Don't know if I've every really heard or thought of tango as swinging...and no instrumental tango piece comes to mind where there is lots of rubato. Some tango singers will use it, but to my ears it sounds like they lost the beat; they over-do it.

    Nice quotes. Very much agree with the content, for the genres discussed. I don't hear it in tango though...
     
  13. Subliminal

    Subliminal Well-Known Member

    I played in a jazz band for 8 years. Swing is noted as a feeling at the top of the music, sometimes, or just implied. It is the job of the rhythm section (particularly the drummer) to establish the swing feel.

    I don't feel that in milonga or tango.
     
  14. UKDancer

    UKDancer Well-Known Member

    In relation to milonga syncopation, I don't think it has anything to add. Like others, I can't think of an instance of swing in tango/vals/milonga music - at least not in the form of the triplet-like basis for the rhythm you have identified. There's a paradox though, because the period of the peak of the Golden Age exactly corresponds with the Big Band (swing) era, and musically, the influences are easy enough to hear if you listen for them. Go back a decade, and listen carefully to the music-making of Carabelli: most of his players, like himself, were jazz musicians - which means, of course, that the OTV was a jazz band (!)

    On the subject of notating rhythms, there's a second paradox, but I'll only mention it: in standard musical notation, the swung 8s are not usually written as anything but straight 8s. It is the character of the music being notated, and the performance practice, that makes them swing. As soon as we adopt a numeric system (1&a2&a), we feel the need to add three sounds to represent two notes. I don't really see that it is helpful: it would be better (in my view, but I'm not seeking further debate on it) to just count 1&2&. The count matches the musical notation, and if the context suggests swinging the rhythm, we do it when we say/play/dance it.

    As for milonga syncopation, I think it is worth coming back to the basic question: are we reflecting, directly, an element of the habanera rhythm in our steps, or are we adding steps between beats (double-time) that are just QQSs somewhere else within the musical phrase? Both are perfectly legitimate, but I often see doublings based on eighth notes, when the musical texture is very clearly based on accenting sixteenth notes. Several people have commented (it was a while ago - this discussion has drifted way off topic) that such syncopations are difficult. I'm not convinced. The whole point of rhythm (almost a textbook definition of it) is that it is a recurring pattern of accented beats. There's no reason why they should surprise anyone: they keep coming around.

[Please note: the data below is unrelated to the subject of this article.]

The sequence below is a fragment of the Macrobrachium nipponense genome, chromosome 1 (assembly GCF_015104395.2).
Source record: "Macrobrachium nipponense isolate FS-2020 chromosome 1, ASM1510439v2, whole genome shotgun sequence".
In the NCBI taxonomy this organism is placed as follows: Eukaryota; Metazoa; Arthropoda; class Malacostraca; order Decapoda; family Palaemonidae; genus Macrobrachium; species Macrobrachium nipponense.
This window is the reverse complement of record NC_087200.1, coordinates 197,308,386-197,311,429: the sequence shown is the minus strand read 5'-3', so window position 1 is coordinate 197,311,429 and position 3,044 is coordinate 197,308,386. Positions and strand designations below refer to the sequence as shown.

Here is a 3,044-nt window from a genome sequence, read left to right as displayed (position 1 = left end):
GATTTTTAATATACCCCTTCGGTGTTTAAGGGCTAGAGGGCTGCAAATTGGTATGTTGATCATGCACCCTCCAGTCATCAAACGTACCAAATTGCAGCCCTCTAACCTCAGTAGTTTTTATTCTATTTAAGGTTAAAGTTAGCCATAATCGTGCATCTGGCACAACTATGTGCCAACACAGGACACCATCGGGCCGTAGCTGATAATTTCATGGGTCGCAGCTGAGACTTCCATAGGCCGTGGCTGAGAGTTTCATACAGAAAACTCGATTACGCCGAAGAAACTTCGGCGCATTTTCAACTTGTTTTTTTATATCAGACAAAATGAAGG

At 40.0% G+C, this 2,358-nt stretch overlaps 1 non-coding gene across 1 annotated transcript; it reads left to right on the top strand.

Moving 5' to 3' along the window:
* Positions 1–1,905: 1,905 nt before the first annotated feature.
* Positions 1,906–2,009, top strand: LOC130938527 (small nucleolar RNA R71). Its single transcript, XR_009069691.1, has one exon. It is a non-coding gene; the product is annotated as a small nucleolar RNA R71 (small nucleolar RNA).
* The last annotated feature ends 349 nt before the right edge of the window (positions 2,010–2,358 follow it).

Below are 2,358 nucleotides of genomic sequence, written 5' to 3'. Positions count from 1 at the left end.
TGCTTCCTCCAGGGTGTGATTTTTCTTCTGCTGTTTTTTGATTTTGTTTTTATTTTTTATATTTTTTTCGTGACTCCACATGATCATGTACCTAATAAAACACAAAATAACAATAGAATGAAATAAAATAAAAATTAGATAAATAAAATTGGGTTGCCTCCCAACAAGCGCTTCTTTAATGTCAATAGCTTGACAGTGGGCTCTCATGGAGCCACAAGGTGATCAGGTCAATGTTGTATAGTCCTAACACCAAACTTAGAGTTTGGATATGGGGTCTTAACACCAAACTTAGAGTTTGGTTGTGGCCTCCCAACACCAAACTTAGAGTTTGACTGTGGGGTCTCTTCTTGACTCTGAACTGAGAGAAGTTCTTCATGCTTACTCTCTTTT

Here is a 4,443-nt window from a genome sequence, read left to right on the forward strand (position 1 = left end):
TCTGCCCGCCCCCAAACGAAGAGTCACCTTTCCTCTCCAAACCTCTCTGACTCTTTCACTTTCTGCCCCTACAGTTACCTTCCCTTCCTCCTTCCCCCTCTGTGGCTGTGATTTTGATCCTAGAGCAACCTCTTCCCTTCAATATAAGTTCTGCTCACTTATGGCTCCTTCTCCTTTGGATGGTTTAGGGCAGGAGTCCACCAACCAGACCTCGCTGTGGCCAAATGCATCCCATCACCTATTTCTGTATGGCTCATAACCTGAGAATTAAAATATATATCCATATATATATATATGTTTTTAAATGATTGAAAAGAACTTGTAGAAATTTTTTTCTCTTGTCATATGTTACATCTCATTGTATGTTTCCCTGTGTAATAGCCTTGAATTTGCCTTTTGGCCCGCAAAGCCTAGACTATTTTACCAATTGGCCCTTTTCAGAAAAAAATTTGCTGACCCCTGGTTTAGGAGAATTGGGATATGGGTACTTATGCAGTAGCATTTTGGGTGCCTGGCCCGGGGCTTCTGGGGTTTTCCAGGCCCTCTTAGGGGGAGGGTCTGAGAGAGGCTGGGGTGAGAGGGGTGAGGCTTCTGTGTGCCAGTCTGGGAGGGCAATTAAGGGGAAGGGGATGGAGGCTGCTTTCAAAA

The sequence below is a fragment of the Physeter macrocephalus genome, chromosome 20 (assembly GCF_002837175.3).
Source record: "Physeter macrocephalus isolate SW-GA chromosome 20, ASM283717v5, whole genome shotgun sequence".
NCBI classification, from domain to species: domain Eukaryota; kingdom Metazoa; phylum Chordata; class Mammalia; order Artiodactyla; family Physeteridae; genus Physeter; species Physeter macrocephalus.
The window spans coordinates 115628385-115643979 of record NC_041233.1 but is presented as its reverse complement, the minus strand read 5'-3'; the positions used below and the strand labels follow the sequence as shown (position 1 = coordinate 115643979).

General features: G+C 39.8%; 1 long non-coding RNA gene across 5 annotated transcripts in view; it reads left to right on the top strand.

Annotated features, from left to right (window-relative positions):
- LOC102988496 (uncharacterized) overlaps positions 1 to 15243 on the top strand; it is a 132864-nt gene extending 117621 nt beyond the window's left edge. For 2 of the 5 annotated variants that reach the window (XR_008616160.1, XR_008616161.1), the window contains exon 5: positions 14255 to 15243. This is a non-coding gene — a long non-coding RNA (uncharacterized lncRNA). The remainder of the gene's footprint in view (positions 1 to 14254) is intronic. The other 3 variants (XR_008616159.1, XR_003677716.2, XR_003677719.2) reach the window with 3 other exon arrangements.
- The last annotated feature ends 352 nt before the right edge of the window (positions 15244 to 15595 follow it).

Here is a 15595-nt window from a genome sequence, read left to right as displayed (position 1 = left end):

Apart from anything else, the milonga repertoire is very, very much smaller than the tango repertoire, and over time, we can become very familiar indeed with most of the songs played for dancing. I frequently crave some live music so that I can be challenged and taken by surprise. I may like to think that my dance is free and improvisatory. but when I'm dancing, for the hundredth time, to the same version of El Choclo, its not always possible to keep it fresh. I have my own repertoire of traspies, and the music presents opportunities to dance them in places that I know like the back of my hand. That's not improvisation, although it is frequently great fun.
     
  15. opendoor

    opendoor Well-Known Member

    Not always, as discussed above:
     
  16. UKDancer

    UKDancer Well-Known Member

    ... to be pedantic (me?), context is everything, because in this system it is what comes after (and sometimes before) that determines the meaning. QQS can only mean one thing: beats (relative to a basic pulse) of 1/2 1/2 1, and Q&QS would always mean 1/4 1/4 1/2 1. &&QS is not a valid series, although you might guess that Q&QS was intended.
     
    opendoor likes this.
  17. tangomonkey

    tangomonkey Active Member

    I remembered a tango that struck me as "swing-like" when I first heard it:Yo No Se Porque Te Quiero (Canaro, Fama). Not a blatant swing that you get with some jazz and swing music, but it's there. The second half of the beat is dragged, it comes slightly later than it should. Not always but it is quite noticeable when it does. Section B (instrumental) at :35 drags the second 1/8 in both melody and the piano fills. Not in the accompaniment; that is straight 1/8s (as best I can tell from the recording). But when Fama sings the section, at 1:56, it does not. He uses rubato now and then but he does not "swing" the 1/8s like the instrumental section. The bandoneon fills do somewhat.

     
  18. LKSO

    LKSO Active Member

    For the habanera rhythm, I say "Taa-pe, ta-te". It's easier than counting "1-a 2 &."

    Taaa = 1/4 note
    Ta-te = two 1/8th notes
    Tapa-tepe = four 16th notes
     
  19. opendoor

    opendoor Well-Known Member

    sounds a bit hawaiian ;)
     
  20. UKDancer

    UKDancer Well-Known Member

    Why is that easier?
     

Share This Page